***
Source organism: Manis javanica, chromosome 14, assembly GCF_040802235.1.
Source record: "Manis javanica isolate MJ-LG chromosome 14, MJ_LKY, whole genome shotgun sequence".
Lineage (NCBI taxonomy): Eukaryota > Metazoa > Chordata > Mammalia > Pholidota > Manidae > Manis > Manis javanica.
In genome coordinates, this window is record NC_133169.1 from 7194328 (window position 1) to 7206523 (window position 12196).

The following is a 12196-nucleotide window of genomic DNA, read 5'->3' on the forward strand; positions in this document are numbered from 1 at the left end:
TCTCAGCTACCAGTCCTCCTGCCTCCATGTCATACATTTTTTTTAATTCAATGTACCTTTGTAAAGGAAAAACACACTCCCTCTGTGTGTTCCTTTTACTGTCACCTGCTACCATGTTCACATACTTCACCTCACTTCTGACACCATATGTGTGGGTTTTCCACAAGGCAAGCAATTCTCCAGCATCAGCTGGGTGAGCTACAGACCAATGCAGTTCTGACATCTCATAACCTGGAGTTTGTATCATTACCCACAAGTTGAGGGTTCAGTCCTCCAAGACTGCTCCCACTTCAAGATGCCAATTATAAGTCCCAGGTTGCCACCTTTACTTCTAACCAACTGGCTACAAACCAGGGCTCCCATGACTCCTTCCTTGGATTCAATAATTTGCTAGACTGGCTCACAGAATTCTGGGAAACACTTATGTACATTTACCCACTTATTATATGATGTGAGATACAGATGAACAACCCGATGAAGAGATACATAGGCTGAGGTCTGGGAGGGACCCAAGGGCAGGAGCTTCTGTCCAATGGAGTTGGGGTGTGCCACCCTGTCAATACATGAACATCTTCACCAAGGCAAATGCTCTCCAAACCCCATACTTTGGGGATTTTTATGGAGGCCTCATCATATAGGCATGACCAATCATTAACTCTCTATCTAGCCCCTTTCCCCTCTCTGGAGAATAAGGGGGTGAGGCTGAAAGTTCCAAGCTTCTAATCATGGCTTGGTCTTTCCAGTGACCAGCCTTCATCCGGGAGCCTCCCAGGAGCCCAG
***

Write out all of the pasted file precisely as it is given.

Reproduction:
Source organism: Manis javanica, chromosome 14, assembly GCF_040802235.1.
Source record: "Manis javanica isolate MJ-LG chromosome 14, MJ_LKY, whole genome shotgun sequence".
Lineage (NCBI taxonomy): Eukaryota > Metazoa > Chordata > Mammalia > Pholidota > Manidae > Manis > Manis javanica.
In genome coordinates, this window is record NC_133169.1 from 7194328 (window position 1) to 7206523 (window position 12196).

The following is a 12196-nucleotide window of genomic DNA, read 5'->3' on the forward strand; positions in this document are numbered from 1 at the left end:
TCTCAGCTACCAGTCCTCCTGCCTCCATGTCATACATTTTTTTTAATTCAATGTACCTTTGTAAAGGAAAAACACACTCCCTCTGTGTGTTCCTTTTACTGTCACCTGCTACCATGTTCACATACTTCACCTCACTTCTGACACCATATGTGTGGGTTTTCCACAAGGCAAGCAATTCTCCAGCATCAGCTGGGTGAGCTACAGACCAATGCAGTTCTGACATCTCATAACCTGGAGTTTGTATCATTACCCACAAGTTGAGGGTTCAGTCCTCCAAGACTGCTCCCACTTCAAGATGCCAATTATAAGTCCCAGGTTGCCACCTTTACTTCTAACCAACTGGCTACAAACCAGGGCTCCCATGACTCCTTCCTTGGATTCAATAATTTGCTAGACTGGCTCACAGAATTCTGGGAAACACTTATGTACATTTACCCACTTATTATATGATGTGAGATACAGATGAACAACCCGATGAAGAGATACATAGGCTGAGGTCTGGGAGGGACCCAAGGGCAGGAGCTTCTGTCCAATGGAGTTGGGGTGTGCCACCCTGTCAATACATGAACATCTTCACCAAGGCAAATGCTCTCCAAACCCCATACTTTGGGGATTTTTATGGAGGCCTCATCATATAGGCATGACCAATCATTAACTCTCTATCTAGCCCCTTTCCCCTCTCTGGAGAATAAGGGGGTGAGGCTGAAAGTTCCAAGCTTCTAATCATGGCTTGGTCTTTCCAGTGACCAGCCTTCATCCGGGAGCCTCCCAGGAGCCCAG